It was a disappointing moment when the surfers’ cabana in Talofofo Bay was burned down – apparently by vandals – a few weeks ago.
“It looked like they were trying to barbecue in the middle of the shack,” Mike Genereux, a woodworker and owner of the ifil wood art shop across from Jeff’s Pirates Cove in Talofofo, told The Guam Daily Post last week. He had built the shack, with the help of some friends, a little over a year ago.
What rose from the charred remains was the sense of community and volunteerism among the surfer community. Surfers literally picked up the burnt pieces, tore down the unstable shell that was left, and rebuilt the surfers’ shelter, which also happens to be a favorite spot for tourists to take snapshots.
Humble, spirited surfers set example for us to follow
Genereux prefabricated much of the structure at his shop and, last week Saturday, put everything on his son’s trailer and brought it to Talofofo Bay. With the help of about a half-dozen fellow surfers, the crew nailed and screwed the pieces together. They had the cabana built and decorated by Sunday.
Some of the volunteers just came to help and didn’t even want to be named.
“This time, I’m gonna put up a sign that says ‘No burning,’” Genereux said, laughing, as other surfers added some choice words to what should be on the sign.
The first surfers’ shelter was a little blue wooden structure that non-surfing villagers would also use to enjoy the view and the ocean breeze. And tourists would take advantage of the smooth wooden path straddling the rocks to walk out to the cabana and pose for photos with the blue sky and bluer ocean as their background.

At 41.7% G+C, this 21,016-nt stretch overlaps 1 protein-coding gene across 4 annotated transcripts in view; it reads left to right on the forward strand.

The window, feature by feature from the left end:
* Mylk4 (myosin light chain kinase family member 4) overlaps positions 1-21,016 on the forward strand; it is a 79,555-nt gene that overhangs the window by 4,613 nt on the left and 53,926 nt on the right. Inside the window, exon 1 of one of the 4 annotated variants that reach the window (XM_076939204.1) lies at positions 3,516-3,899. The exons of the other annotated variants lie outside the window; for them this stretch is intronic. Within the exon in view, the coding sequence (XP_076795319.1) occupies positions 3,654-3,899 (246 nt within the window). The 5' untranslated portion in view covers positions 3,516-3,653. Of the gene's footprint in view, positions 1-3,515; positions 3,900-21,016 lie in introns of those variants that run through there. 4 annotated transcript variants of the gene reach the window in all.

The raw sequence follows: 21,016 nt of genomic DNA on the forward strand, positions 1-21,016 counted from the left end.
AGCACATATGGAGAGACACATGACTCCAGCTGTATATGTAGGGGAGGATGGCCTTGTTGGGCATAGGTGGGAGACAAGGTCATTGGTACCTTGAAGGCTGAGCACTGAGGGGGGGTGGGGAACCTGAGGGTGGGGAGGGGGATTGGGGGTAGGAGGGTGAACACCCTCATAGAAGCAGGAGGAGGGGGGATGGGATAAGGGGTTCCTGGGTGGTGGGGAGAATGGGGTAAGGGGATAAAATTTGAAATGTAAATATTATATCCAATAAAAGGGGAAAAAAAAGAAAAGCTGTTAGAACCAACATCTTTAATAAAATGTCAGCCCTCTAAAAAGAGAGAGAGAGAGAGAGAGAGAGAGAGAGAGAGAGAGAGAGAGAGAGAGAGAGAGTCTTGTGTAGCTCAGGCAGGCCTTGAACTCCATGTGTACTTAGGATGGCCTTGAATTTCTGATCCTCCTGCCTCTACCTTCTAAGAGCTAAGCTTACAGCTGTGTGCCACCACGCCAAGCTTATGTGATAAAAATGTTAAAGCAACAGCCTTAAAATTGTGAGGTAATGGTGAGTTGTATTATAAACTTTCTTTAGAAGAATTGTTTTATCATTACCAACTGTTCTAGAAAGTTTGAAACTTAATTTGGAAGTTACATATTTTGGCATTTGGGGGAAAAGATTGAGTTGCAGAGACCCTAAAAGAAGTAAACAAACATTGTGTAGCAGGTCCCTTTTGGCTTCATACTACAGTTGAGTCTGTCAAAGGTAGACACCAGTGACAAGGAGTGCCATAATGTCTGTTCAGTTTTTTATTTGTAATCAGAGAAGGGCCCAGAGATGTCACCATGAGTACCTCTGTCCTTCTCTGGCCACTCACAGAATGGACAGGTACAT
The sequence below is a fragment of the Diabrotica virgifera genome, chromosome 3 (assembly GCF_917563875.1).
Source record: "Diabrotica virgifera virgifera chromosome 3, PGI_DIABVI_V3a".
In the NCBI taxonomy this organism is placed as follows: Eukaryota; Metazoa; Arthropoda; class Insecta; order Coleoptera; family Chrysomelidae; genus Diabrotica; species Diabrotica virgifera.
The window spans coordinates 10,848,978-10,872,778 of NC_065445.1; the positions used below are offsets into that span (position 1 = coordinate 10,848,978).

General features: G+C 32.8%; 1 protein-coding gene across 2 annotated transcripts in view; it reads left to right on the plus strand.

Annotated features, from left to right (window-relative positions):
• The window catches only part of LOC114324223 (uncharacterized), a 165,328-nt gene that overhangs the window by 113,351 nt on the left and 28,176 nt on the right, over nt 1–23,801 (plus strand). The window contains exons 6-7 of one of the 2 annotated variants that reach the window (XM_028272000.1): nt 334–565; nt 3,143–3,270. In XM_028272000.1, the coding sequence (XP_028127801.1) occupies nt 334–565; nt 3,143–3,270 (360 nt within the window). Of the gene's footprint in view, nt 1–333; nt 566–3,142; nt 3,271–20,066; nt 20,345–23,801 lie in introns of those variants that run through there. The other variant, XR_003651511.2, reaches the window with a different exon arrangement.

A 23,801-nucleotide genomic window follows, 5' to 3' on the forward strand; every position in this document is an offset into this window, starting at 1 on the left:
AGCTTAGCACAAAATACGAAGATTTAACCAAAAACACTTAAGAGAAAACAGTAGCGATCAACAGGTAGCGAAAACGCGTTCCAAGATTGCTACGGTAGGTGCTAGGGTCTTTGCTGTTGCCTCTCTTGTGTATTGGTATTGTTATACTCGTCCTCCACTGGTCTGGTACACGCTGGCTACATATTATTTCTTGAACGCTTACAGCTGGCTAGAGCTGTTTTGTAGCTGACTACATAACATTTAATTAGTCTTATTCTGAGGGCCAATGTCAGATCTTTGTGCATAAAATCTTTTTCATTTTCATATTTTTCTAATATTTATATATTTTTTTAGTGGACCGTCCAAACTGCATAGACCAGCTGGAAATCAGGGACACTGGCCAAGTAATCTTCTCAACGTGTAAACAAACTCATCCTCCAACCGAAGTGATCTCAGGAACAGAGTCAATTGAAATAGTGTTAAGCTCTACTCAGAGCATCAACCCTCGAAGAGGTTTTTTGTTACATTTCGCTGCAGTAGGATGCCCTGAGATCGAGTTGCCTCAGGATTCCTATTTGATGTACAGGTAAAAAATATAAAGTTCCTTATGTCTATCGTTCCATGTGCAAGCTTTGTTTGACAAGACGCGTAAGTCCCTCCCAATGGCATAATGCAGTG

Many other places on Guam could use sprucing up
The new surfers’ cabana is slightly larger – thanks to the donation of 2-by-6 boards from Jeff Pleadwell of Jeff’s Pirates Cove.
Though the rebuilding was quick, the surfers can only hope the new structure will last.
“Hopefully, in the future, everyone will enjoy it, and more so respect it, and take care of it,” Genereux said.
There are many other locations on Guam, including school bus shelters and public playgrounds that could use some sprucing up with the help of volunteers’ time and materials.
Who hope the surfers’ action will inspire more volunteers to do other good deeds.